Although there is not much concrete evidence that yoga is capable of preventing illness and helping with many mental disorders more research is pointing towards positive effects of yoga on the body and mind. These practices have been preformed in the East for thousands of years and they have one of the lowest rates of psychological disorders and diseases. Which shows that the yoga practice and good diet have a positive influence in many aspects of a person’s life.
WHY IT WORKS
Doctors, Psychologists, psychiatrists, psychotherapists, Social workers, and other clinicians are embracing the healing powers of yoga in clinical practice to treat everything from depression to food addiction to autism. In 2010, American Family Physician published an article by Saeed and colleagues recognizing yoga as a legitimate treatment for depression and anxiety. More recent studies have shown that yoga increases the levels of the neurotransmitter gamma- aminobutyic acis (GABA) in the brain. This is significant because people who are suffering from stress, anxiety depression and substance abuse are all found to have low levels of GABA. Yoga can treat this, regardless of which came first and what is causing the addictions (Kelly, 2014).
A regular yoga practice also helps people develop the discipline needed to succeed in 12-step programs, which often are used as the primary method of treatment for many substance users. The mindfulness practice taught in yoga and the slow, controlled breathing are tools to help curd impulse control, something substance abusers struggle with. Yoga also can have a positive effect on the lymphic network, nervous system, and the immune system, all of which work together to play a role in emotional well-being and overall health (Kelly, 2014).
There are many contributing factors to why yoga is helpful to recovering alcoholics and addicts. Along with physical benefits like getting back into shape there are may psychological benefiting for patients taking yoga classes. According to Cope (2002), “Yoga helps its participants practice slow, regular breathing while stretching their muscles, lengthening their spines, and enhancing flexibility. Tests conducted on those practicing yoga have demonstrated lower blood pressure and slowed hear rates and respiration (p.253).” It is also thought that patients have control over their recovery and treatment.
In the field of complementary and alternative medicine, yogic practices can be categorized as both “energy medicine” and “mind-body medicine” (Chaol, 2010). This means that yoga can be done in many forms and can help in many different aspects of a person’s life. For instance the thought of “energy medicine” works with the energies of the body, which can help motivate a person in recovery to stay on track with the healthy lifestyle. “Energy Medicine” helps people understand the link of mind and body by proper breathing and sound exercises. According to Chaol, “ Scientific research has also shown that these practices modulate brain activity and diminish the psychological and biological effects of stress (p. 144).” Stress it a typical factor in anyone’s life but especially a person who is new to recovery.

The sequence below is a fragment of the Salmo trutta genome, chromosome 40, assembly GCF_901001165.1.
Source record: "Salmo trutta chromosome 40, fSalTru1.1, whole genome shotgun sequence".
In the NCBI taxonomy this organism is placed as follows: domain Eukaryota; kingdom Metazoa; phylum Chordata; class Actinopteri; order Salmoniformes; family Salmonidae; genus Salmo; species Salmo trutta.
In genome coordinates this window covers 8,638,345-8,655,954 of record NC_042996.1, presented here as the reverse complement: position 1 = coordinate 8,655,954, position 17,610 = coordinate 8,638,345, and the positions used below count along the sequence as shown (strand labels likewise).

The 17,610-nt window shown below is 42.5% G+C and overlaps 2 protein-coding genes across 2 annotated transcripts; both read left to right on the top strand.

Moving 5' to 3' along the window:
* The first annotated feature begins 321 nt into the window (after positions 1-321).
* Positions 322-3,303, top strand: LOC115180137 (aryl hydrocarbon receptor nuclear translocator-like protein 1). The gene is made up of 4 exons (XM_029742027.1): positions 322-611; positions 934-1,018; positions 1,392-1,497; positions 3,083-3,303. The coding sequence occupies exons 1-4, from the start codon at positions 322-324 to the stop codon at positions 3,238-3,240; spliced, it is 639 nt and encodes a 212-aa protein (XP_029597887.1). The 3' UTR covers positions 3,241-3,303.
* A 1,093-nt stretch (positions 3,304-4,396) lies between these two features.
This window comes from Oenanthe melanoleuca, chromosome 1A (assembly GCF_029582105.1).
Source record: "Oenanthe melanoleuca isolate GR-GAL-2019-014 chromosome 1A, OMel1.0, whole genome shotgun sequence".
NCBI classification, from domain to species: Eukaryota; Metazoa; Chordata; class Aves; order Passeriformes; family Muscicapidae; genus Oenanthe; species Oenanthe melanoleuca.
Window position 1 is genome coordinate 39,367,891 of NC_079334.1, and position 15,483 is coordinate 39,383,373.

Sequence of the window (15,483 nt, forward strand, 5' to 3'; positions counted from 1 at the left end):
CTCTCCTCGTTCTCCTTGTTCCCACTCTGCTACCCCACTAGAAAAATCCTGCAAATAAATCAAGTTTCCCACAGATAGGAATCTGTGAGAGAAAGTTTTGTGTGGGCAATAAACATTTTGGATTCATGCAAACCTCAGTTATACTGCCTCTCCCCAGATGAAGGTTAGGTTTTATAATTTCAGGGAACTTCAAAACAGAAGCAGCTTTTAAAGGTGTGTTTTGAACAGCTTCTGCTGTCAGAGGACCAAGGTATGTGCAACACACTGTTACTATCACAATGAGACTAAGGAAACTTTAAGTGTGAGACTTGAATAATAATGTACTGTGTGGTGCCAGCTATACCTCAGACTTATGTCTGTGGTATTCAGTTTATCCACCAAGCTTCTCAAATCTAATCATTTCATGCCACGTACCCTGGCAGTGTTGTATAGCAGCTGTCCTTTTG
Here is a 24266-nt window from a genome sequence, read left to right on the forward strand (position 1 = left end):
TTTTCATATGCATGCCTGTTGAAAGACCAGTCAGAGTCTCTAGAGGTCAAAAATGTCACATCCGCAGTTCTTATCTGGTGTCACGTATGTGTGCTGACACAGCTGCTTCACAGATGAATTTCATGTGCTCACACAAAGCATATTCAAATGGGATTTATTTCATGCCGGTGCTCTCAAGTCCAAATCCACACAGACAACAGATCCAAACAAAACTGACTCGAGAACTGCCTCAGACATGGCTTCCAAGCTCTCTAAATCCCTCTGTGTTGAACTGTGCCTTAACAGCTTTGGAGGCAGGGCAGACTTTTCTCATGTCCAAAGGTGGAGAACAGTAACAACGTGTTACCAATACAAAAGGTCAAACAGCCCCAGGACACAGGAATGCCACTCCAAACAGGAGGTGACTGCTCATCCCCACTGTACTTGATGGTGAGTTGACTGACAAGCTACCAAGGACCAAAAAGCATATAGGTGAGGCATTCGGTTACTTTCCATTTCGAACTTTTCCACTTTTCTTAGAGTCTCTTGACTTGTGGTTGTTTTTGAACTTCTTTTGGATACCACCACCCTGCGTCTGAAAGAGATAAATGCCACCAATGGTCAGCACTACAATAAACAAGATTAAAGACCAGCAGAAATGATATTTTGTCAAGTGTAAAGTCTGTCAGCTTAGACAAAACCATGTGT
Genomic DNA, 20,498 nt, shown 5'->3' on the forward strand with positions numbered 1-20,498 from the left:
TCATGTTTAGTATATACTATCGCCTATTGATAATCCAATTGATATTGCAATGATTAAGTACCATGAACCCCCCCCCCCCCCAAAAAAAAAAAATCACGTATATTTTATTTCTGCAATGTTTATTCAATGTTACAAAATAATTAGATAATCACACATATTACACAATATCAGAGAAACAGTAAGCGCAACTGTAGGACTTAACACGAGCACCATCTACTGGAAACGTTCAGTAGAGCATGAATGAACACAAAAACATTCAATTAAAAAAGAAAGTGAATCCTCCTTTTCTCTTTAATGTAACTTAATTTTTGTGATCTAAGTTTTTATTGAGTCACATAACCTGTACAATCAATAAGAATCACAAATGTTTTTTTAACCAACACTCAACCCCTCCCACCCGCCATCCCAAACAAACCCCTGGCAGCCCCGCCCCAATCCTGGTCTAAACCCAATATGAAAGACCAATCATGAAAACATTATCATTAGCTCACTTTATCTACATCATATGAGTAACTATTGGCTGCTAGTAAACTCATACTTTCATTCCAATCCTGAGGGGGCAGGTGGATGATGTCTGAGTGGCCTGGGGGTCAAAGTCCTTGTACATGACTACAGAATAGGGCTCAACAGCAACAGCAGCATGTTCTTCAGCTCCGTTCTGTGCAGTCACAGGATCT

A person new recovery is typically dealing with a lot of stress. They are now responsible for there actions and aware of what there past actions did to the people that they care about. If I person new in recovery does not have the proper tools and coping skills to deal with stress they will most likely relapse. Teaching yoga that can be done at anytime a person feels the need to distress is an important aspect to teach in programs. An easy technique a person can teach is an aspect of energy medicine, which is breathing. A simple breathing technique a patient can use on there own time could help them through a difficult situation.
In conclusion, yoga has slowly become a positive tool for people in recovery from alcohol and substance abuse. People who suffer from this disease typically have impulse control issues, depression, anxiety, mood issues, and sleep disorders during the beginning stages and throughout their recovery. Yoga has been found to help all of these side affects one way or another. Much new research shows that having yoga in a person’s daily practice can help the person stay sober. There are many different types of yoga that can be using in rehab programs. Some of the common types of yoga are modern postural yoga, which uses yoga poses through movement, meditation, and also chanting. All of these have calming affects of the body and the mind, which insure a better chance in recovery.
An important aspect of yoga being used as a tool for recovery is that yoga can be done almost anywhere. A patient can be taught special breathing techniques or poses that they can be used on their own when they are feeling stressed or triggered. This gives the person a feeling of power to be able to stop their cravings and negative thoughts and will inevitable keep them sober. It is important to note that the practice of yoga is not a sole solution to the treatment of alcohol and drugs. It is to be used in adjacent to the 12-step program and other coping tools incorporated in the program.